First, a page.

Vermont native John Banfil moved here in 1847 and would eventually serve as the first postmaster for a town he would plat in 1851 called Manomin (the Ojibwe word for wild rice). Before all that, though, he built a tavern and sawmill along the Red River Ox Cart Trail. When the Government Road was surveyed by Lieutenant Simpson, Banfill suggested using the top of his milldam to cross a creek instead of building a new bridge. When that didn’t happen, Banfill filed a lawsuit for $500 in damages. Simpson countersued, claiming Banfill was trying to blackmail him; Banfil lost.
Henry Mower Rice, the fur trader turned politician who helped realize statehood for Minnesota, bought land in Fridley in 1849 and put up a nice house but his new wife apparently didn’t like the area; they moved out the day after she arrived.
Abram McCormick Fridley a native of New York, bought Rice’s land and mansion and set out to leave his mark on the community. (That grand 16-room mansion was moved to northeast Minneapolis in 1950.) In 1851 President Millard Fillmore appointed Fridley as Indian agent for the Ho Chunk who had been relocated to nearby Long Prairie. Fridley thought the area was a poor choice—too swampy and full of insects—but he didn’t get much of a chance to effect the decision as he lost his job just two years later when the voters replaced President Fillmore with Franklin Pierce. Fridley moved to St. Paul and won election as sheriff of Ramsey County; during his tenure, he carried out the state’s first legal execution, hanging a Native American man convicted of murder.
He moved to Manomin and represented the area in the Territorial legislature in 1855 and was still politically connected when his home township became a county in 1857, a very small county at that. It’s not clear if this was a mistake or if someone had it out for Fridley; he clearly favored the latter interpretation:
The bill passed by both houses embraced, in addition to the territory comprising the present town of Fridley, the town of Mound View, both taken from Ramsey county; but by skullduggery, presumably by a Ramsey county politician, Mound View was omitted in the enrollment of the bill presented to the Governor (an uncle of mine), who approved it without discovering the emasculation. –From a letter to Judge Edwin A. Jaggard; April 18, 1899.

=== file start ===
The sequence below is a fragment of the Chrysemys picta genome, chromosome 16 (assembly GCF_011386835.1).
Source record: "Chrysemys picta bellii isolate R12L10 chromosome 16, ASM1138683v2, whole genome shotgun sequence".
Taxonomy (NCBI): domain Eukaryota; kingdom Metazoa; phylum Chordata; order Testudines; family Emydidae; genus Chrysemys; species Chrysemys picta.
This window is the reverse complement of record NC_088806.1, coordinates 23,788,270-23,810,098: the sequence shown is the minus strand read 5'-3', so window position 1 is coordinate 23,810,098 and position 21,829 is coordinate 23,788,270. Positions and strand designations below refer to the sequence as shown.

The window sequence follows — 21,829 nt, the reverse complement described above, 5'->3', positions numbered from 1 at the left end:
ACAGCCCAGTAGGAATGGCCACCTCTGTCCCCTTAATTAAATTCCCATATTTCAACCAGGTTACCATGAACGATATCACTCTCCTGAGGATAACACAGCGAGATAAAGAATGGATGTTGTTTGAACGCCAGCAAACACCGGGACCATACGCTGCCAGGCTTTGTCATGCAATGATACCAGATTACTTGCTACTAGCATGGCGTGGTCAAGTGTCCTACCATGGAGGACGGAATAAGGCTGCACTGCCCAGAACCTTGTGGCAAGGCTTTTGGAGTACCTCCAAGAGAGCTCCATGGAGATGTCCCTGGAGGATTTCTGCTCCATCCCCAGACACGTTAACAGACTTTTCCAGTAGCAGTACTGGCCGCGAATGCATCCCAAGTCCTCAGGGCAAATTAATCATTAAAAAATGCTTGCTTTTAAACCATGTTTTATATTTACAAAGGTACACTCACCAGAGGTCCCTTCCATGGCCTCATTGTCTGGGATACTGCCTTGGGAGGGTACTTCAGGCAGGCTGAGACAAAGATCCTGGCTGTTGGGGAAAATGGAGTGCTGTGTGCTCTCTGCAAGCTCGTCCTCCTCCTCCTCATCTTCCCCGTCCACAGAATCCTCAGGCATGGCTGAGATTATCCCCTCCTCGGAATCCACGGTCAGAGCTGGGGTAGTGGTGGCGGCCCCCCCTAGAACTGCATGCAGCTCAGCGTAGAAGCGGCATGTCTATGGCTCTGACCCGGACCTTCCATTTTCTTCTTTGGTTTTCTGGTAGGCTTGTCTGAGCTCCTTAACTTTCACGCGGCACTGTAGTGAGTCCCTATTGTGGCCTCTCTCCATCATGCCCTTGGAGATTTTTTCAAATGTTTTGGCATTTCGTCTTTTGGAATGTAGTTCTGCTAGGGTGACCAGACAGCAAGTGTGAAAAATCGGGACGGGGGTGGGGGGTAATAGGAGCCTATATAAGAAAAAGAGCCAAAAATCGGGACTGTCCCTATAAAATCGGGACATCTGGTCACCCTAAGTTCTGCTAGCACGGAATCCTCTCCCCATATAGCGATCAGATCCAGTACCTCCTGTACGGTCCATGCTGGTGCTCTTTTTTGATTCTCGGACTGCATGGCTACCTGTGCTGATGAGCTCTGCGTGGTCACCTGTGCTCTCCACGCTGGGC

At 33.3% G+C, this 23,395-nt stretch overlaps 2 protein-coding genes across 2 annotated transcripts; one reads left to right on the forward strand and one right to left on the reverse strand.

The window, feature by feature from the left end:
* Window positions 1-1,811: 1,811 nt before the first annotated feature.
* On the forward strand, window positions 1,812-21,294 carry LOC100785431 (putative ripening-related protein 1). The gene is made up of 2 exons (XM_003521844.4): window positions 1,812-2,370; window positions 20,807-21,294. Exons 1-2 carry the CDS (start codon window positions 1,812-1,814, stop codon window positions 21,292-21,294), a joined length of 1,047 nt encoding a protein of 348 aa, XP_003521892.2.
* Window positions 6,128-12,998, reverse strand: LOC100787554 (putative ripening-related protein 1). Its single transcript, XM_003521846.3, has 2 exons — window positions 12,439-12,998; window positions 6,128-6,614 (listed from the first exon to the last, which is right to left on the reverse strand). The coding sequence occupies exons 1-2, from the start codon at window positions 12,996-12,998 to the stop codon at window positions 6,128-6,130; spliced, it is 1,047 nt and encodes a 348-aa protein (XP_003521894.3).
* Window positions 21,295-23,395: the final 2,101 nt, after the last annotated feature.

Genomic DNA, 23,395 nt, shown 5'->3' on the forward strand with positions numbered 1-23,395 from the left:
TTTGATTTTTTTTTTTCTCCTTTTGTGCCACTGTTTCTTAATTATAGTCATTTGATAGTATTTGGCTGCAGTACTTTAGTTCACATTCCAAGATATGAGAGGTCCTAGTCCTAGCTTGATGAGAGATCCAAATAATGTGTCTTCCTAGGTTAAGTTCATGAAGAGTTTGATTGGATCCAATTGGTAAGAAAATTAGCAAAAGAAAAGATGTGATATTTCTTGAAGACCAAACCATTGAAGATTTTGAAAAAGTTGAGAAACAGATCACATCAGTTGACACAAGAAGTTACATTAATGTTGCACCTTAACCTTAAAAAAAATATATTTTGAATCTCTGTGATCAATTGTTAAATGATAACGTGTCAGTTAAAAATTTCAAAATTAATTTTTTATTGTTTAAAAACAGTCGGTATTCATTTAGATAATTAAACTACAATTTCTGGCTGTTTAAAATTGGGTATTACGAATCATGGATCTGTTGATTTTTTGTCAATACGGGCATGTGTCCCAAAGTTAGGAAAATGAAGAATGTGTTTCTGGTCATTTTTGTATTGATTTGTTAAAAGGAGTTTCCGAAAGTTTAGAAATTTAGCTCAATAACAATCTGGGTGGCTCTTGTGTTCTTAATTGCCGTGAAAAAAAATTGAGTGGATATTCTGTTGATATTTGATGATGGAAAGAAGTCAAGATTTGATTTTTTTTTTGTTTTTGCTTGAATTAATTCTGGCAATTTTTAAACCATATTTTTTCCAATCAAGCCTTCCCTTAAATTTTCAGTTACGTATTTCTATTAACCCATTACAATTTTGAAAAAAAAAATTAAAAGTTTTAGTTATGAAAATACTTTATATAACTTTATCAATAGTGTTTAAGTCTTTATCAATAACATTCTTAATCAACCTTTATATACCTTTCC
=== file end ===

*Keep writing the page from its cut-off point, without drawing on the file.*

Fridley the man, tried to make a go of it, serving as the chair of the board for Manomin County, a jurisdiction that folks took to calling “Major Fridley’s Kingdom.” The small county could never raise enough money to sustain basic services, though, so it was merged with Anoka County in 1869, an action that required approving an amendment to the state constitution.
Abram Fridley, unburdened by trying to manage a small county, went on to serve two terms in the state legislature. During his second term in 1879, the legislature passed a bill changing the name of the township where Fridley lived from Manomin to Fridley; the bill was sponsored by Abram Fridley himself.
Abram was a man of many accomplishments. In addition to serving in the state legislature, he served a four-year term as regent for the University of Minnesota, worked as a land grant agent for the St. Paul and Pacific Railroad, which later became part of the Great Northern Railroad, which probably explains how Abram got to be friends with rail magnate James J. Hill.
During the 1870s Fridley the village attracted a few new businesses (a starch plant and a couple of mills) but they failed and Fridley was nearly a ghost town by the 1890s. Farming picked up, many of them dairy farms, but mostly the area stayed quiet into the middle of the 20th century, when, in 1949, residents voted to incorporate the whole township as a village. A lawsuit delayed implementation for two years, then in 1957 the village incorporated as a city.
The Fridley story took a tragic turn in the 20th century, at least for the Fridley family. Granddaughter Mary (David Fridley’s daughter) was murdered by her husband, Fred Price, on November 28, 1914. Fred wanted a bigger share of the Fridley fortune (she had recently received $10,000 in bonds from her father). Mary died after falling from a cliff along the Mississippi River in St. Paul. Fred claimed she fell while out walking her dog (a spaniel named Chum) and the police believed him, at first, anyway. Not content to just get away with murder, though, Fred sued St. Paul for not having a guard rail at the spot where she fell. Mary’s father, David, grew suspicious and hired a private investigator who soon cracked the case, probably by encouraging Fred’s accomplice, Charles Etchison, to confess. Fred was eventually tried and convicted in January 1916; he died in Stillwater prison in 1930. The trial opened the door on many of Fred’s secrets, like his criminal past, a mistress, and the little detail that he never officially divorced his first wife.